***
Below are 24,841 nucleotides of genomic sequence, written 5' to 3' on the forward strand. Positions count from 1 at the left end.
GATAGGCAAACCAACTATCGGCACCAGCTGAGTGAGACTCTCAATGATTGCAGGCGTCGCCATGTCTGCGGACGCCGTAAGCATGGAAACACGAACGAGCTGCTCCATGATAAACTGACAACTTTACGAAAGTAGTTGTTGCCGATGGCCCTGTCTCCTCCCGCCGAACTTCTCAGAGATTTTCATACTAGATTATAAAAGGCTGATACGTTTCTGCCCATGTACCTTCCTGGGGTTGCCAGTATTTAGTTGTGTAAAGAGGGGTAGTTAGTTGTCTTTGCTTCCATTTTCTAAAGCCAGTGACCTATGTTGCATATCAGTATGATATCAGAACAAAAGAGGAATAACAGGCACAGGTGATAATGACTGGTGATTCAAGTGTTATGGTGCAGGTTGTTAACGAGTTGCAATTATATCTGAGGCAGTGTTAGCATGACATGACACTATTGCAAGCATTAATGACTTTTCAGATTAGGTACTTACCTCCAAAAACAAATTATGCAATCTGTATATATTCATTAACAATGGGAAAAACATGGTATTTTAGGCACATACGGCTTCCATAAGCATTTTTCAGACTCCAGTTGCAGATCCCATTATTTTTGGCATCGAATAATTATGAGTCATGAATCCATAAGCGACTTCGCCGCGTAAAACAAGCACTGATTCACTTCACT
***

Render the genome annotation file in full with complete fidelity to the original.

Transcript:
Below are 24,841 nucleotides of genomic sequence, written 5' to 3' on the forward strand. Positions count from 1 at the left end.
GATAGGCAAACCAACTATCGGCACCAGCTGAGTGAGACTCTCAATGATTGCAGGCGTCGCCATGTCTGCGGACGCCGTAAGCATGGAAACACGAACGAGCTGCTCCATGATAAACTGACAACTTTACGAAAGTAGTTGTTGCCGATGGCCCTGTCTCCTCCCGCCGAACTTCTCAGAGATTTTCATACTAGATTATAAAAGGCTGATACGTTTCTGCCCATGTACCTTCCTGGGGTTGCCAGTATTTAGTTGTGTAAAGAGGGGTAGTTAGTTGTCTTTGCTTCCATTTTCTAAAGCCAGTGACCTATGTTGCATATCAGTATGATATCAGAACAAAAGAGGAATAACAGGCACAGGTGATAATGACTGGTGATTCAAGTGTTATGGTGCAGGTTGTTAACGAGTTGCAATTATATCTGAGGCAGTGTTAGCATGACATGACACTATTGCAAGCATTAATGACTTTTCAGATTAGGTACTTACCTCCAAAAACAAATTATGCAATCTGTATATATTCATTAACAATGGGAAAAACATGGTATTTTAGGCACATACGGCTTCCATAAGCATTTTTCAGACTCCAGTTGCAGATCCCATTATTTTTGGCATCGAATAATTATGAGTCATGAATCCATAAGCGACTTCGCCGCGTAAAACAAGCACTGATTCACTTCACT